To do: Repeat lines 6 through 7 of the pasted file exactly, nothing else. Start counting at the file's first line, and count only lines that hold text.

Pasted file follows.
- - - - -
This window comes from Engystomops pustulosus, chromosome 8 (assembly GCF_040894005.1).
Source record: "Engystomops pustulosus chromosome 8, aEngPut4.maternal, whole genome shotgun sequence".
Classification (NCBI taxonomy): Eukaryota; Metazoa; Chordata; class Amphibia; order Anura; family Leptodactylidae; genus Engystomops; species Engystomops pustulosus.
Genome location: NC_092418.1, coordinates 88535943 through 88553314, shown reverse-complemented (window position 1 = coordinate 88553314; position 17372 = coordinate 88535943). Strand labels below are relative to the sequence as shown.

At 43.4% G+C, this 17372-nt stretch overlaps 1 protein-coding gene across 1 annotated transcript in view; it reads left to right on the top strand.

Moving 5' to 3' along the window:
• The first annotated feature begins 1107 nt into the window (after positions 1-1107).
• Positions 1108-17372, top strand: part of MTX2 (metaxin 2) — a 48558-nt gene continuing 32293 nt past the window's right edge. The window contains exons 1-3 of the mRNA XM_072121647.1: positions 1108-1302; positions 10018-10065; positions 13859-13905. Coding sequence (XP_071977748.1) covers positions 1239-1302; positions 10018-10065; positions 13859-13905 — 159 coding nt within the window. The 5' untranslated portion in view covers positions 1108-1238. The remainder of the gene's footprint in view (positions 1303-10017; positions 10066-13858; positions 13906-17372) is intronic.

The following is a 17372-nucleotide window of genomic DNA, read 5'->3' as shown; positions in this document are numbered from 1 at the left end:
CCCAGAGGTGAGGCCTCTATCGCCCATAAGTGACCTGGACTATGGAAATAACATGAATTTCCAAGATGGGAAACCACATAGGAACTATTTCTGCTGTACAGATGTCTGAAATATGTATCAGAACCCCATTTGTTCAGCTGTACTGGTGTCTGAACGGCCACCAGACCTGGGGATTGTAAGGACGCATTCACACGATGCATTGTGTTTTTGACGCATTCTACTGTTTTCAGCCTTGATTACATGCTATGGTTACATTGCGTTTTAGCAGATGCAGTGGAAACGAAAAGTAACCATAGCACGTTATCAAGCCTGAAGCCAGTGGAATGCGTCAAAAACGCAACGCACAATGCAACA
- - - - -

Moving 5' to 3' along the window:
• The first annotated feature begins 1107 nt into the window (after positions 1-1107).